There’s that smell again! More things you didn’t know you wanted to know about skunk cabbage

Digital Originals

YORK COUNTY, Pa. (WHTM) — What a difference a month can make.

In March, we paid a visit to a little patch of bogland in York County. The reason? Skunk cabbage was sprouting. These plants, which thrive in damp (really damp!) soil, were just pushing their flowers out of the ground and attracting pollinating insects with their somewhat-less-than-pleasant odor. (Opinions differ on whether it smells more like skunk, or rotting carrion.)

A month later, things look a bit different. It’s time to put on the rubber boots and spend some more quality time in the bog.

An area that last month was all dull, lifeless looking shades of grey, yellow and brown is now bright green–and it’s mostly skunk cabbage. The plants are past their pollination stage and settled into the task of making and storing nutrients in their extensive root systems for next winter. They put out broad green leaves which can grow two feet long, and a foot wide. At this time of year, it’s clear where the “cabbage” part of their name comes from.

Skunk cabbage has many names: meadow cabbage, clump foot cabbage, bear weed, hermit of the bog, polecat weed, swamp cabbage and swamp lantern. Its scientific name is Symplocarpus foetidus. “Symplocarpus” merges two Greek words, “symplokos” which means “connected”, and “karpos”, or “fruit”, which refers to the plant producing fruit clusters. “Foetidus”, as you’ve probably already guessed, means “foul-smelling”.

Skunk cabbages are perennial plants, but no one really seems to know how long they live. Estimates range from just a few years to thousands. We do know the plant family that it’s part of, the Araceae or Arum, first appears in fossils from the Cretaceous period. (This family has over 3700 known species, mostly in the tropics.)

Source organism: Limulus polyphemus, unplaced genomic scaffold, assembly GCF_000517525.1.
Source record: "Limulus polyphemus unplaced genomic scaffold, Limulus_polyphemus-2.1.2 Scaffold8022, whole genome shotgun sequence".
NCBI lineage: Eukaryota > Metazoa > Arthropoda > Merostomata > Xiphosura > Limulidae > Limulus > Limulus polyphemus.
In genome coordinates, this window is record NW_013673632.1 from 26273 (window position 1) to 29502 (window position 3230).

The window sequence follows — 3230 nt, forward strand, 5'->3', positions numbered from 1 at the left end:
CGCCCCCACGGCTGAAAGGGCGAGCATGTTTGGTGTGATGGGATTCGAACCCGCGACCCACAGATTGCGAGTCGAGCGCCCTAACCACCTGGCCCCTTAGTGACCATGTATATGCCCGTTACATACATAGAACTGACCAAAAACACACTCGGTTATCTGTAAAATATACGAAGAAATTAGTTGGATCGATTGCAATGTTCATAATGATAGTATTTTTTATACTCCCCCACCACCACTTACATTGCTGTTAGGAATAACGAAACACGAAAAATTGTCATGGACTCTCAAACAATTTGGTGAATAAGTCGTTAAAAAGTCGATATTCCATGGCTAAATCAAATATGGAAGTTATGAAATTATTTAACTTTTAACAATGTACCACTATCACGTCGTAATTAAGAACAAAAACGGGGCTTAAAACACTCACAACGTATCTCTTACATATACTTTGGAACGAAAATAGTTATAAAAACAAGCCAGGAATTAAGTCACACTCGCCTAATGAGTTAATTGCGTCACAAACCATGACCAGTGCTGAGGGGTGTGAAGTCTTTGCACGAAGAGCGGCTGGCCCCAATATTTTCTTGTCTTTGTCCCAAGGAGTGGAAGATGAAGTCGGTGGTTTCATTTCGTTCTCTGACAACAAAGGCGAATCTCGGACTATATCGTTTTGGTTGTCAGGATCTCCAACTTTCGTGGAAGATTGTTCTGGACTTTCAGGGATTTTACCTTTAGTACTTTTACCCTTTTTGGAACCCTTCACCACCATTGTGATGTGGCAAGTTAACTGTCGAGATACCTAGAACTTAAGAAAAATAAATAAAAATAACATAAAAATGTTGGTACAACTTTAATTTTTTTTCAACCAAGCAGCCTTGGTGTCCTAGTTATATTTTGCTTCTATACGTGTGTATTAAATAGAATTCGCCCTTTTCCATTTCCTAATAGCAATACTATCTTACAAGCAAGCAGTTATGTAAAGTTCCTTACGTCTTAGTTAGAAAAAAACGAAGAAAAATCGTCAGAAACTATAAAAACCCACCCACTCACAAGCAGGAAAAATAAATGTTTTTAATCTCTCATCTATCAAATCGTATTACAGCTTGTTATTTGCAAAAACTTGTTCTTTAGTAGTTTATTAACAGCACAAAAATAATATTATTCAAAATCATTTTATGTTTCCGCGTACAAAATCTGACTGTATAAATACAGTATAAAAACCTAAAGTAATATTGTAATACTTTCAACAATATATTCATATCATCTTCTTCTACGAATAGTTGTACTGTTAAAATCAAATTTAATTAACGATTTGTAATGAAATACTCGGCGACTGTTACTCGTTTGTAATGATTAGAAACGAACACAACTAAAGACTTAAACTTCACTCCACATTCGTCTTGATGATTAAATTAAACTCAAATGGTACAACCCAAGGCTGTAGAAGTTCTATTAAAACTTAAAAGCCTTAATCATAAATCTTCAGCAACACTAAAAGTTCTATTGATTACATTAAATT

Skunk cabbage has been used for centuries to treat an amazing variety of ailments, everything from asthma to epilepsy to snakebite to whooping cough. In the 19th century, the U.S. Pharmacopoeia listed eastern skunk cabbage as the drug “dracontium”. Unfortunately, there have been few, if any, scientific studies done to find out if these treatments actually work.

One thing we know for sure–skunk cabbage is poisonous. It contains large amounts of calcium oxalate. Eating it can cause painful burning sensations in the mouth and throat, swelling, choking, and even death.

Ironically, calcium oxalate is found in many plants we consider healthy eating. The amounts are small enough that our bodies can filter them out. Sometimes, though, the oxalate will form kidney stones. (If you think the pictures in the video look nasty, you should see the ones with the spikes. Not for the faint of heart…)

Just as skunk cabbage is one of the first plants to blossom in the spring, it’s one of the first to wrap up its growing season. By early summer, as the weather turns hot and dry, the green leaves start rotting away, and by August the skunk cabbages are back in the ground, waiting out fall and winter before reappearing next spring.

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